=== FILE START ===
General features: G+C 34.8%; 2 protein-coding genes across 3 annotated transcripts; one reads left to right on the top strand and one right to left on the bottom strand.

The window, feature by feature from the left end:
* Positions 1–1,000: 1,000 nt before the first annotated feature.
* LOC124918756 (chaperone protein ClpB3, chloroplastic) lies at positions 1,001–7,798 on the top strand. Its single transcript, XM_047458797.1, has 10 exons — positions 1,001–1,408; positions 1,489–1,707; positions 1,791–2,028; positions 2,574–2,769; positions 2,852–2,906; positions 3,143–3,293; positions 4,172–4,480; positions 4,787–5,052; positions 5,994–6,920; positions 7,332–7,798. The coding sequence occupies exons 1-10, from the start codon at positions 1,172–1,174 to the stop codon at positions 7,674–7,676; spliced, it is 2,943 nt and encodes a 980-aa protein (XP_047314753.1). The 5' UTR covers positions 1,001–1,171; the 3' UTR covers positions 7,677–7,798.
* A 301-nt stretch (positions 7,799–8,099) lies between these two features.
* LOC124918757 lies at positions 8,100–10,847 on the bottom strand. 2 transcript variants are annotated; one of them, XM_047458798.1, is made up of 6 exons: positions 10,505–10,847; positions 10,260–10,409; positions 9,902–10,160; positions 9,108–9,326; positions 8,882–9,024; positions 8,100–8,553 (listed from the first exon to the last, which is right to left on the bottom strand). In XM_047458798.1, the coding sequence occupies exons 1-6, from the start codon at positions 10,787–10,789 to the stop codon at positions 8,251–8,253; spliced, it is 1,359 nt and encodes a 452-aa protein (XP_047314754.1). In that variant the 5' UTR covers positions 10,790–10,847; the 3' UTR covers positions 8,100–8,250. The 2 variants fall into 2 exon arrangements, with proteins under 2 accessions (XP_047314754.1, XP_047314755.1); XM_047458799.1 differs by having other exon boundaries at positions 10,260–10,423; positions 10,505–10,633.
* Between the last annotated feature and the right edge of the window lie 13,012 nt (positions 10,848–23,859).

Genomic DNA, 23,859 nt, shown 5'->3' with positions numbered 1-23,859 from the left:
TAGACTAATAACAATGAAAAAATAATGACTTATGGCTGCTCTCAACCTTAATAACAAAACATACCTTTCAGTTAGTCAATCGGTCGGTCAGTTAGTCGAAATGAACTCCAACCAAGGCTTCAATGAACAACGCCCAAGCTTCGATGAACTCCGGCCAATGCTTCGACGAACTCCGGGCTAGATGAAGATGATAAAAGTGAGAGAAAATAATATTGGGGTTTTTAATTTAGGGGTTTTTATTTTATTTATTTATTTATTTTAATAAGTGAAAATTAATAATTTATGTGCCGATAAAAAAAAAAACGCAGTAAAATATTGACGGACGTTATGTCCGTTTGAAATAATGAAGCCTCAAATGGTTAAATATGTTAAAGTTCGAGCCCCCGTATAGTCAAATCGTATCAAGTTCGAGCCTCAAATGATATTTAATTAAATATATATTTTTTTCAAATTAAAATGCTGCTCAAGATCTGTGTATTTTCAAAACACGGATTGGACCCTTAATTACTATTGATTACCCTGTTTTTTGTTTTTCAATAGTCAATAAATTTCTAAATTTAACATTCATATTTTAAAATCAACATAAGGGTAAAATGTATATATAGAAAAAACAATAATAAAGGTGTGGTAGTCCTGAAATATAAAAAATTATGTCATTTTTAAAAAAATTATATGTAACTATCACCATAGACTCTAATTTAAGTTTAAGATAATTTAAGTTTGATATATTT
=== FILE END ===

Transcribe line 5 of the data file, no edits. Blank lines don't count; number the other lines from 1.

* A 301-nt stretch (positions 7,799–8,099) lies between these two features.